Accordingly, it is safe to say that for these holding companies, the creative product has become nothing but their cash cow. In his book Madison Avenue Manslaughter, Michael Farmer shows how, starting in the late 1990s, shareholder value became the driver of the “advertising agency marginalization.” All this is happening while, in the same manner that TV offered a more convenient alternative to Hollywood films, more flexible and affordable independent boutique agencies are not only creating similar quality ads, but also luring in the same quality of talent. Finally, the more relevant advertising content is no longer coming from the advertising industry; it is coming from content creators who are stepping up their game, with the backing of huge following and more proximity to the digital ecosystems where audiences are residing. Today, the threat these content creators are presenting Adland with is similar to the threat independent filmmakers, also able to make Hollywood quality films on their own, presented Hollywood with in the ‘60s.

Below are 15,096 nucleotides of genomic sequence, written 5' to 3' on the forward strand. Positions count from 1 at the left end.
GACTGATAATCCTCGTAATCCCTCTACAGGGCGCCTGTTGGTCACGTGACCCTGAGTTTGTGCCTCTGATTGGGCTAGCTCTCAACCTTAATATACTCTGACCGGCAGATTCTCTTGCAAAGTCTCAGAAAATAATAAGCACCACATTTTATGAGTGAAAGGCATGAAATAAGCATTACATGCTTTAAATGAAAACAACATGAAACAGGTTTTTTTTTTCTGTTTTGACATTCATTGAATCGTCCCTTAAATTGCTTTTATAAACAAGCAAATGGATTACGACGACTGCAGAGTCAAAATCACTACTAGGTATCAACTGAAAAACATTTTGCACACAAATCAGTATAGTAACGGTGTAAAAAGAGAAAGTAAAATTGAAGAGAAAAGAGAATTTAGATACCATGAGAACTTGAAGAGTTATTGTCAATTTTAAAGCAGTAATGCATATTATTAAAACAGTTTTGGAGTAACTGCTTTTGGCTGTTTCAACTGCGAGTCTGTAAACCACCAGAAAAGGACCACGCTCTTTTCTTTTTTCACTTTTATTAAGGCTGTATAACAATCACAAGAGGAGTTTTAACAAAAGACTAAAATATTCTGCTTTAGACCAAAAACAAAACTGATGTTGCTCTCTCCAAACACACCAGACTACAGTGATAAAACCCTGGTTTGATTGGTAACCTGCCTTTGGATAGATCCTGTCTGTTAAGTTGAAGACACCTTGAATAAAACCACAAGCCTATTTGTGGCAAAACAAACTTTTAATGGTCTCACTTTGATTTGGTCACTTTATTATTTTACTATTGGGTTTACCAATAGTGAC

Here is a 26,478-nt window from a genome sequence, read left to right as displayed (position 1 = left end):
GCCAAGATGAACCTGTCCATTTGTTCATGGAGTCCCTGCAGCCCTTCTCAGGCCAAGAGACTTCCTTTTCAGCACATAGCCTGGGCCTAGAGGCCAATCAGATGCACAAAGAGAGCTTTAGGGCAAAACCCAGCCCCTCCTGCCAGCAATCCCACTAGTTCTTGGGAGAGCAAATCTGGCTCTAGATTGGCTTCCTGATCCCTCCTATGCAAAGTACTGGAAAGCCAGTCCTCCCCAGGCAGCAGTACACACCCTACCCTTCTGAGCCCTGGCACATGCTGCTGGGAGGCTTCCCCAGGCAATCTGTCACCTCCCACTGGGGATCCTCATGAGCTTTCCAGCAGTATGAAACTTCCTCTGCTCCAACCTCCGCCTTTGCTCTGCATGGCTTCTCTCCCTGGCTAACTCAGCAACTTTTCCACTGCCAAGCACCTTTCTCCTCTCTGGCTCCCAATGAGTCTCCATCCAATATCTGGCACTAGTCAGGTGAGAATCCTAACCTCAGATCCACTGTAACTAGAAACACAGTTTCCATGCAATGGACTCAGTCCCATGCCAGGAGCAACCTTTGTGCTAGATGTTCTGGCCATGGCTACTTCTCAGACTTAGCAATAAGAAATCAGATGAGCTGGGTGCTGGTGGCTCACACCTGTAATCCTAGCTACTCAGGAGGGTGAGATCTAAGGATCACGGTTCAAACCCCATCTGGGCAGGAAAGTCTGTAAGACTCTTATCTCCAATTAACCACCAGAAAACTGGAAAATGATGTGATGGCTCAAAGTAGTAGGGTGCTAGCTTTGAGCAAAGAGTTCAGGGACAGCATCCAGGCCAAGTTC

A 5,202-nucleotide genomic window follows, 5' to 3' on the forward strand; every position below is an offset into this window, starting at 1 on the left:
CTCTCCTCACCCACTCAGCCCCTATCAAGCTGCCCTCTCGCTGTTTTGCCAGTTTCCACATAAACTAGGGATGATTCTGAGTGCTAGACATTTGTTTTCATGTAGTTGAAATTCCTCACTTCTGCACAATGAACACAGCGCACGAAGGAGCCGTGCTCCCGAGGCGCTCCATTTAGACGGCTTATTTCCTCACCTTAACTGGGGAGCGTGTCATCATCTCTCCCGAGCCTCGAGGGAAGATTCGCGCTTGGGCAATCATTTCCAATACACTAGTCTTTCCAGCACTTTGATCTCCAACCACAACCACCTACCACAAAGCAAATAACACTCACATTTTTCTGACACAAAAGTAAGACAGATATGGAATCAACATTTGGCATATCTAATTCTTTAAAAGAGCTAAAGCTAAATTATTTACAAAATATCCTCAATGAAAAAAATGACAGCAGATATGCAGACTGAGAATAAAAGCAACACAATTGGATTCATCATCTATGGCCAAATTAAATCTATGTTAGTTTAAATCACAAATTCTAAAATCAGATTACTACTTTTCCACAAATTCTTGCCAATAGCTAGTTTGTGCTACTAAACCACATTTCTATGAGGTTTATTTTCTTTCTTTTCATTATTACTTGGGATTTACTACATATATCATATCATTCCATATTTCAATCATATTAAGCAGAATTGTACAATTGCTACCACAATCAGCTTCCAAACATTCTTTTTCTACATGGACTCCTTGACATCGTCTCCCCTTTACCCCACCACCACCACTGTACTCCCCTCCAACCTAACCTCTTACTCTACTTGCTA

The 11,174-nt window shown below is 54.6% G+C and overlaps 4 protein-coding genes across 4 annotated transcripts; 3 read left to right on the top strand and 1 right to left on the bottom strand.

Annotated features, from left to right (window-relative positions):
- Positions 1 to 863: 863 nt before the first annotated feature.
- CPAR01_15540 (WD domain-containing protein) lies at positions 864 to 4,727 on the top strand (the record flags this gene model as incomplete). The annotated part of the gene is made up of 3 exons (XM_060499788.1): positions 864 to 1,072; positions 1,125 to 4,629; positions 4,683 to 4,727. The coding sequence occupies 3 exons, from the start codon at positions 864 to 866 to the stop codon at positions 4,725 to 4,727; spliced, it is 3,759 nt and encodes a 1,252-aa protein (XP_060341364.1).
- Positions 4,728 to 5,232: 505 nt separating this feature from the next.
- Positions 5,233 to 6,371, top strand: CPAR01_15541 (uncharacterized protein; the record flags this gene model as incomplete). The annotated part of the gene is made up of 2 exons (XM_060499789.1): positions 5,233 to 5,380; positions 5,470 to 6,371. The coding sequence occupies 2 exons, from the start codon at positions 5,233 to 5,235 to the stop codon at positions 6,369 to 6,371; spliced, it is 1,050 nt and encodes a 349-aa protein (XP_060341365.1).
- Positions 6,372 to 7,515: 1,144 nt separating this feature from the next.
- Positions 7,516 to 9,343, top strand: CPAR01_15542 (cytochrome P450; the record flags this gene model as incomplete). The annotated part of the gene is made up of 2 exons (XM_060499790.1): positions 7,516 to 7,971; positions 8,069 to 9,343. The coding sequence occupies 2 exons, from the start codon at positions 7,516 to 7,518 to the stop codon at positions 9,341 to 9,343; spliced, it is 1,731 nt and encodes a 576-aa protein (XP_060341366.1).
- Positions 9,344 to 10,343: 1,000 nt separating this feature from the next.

A fractured agency model
It is clear that the agency model as it is today does not have a bright future. A 2018 report published by research firm Forrester, concluded that agencies must “disassemble what remains of their outmoded model or risk falling into irrelevance.” And clients like Marc S. Pritchard (Chief Brand Officer at Procter & Gamble) are starting to imagine a future with no ads, while other clients are attempting to do it on their own. Again, in late 2018, a report by the Association of National Advertisers (ANA) showed that 78% of its member marketers had launched agency offerings in-house – a rise from 58% in 2013 and from 42% in 2008.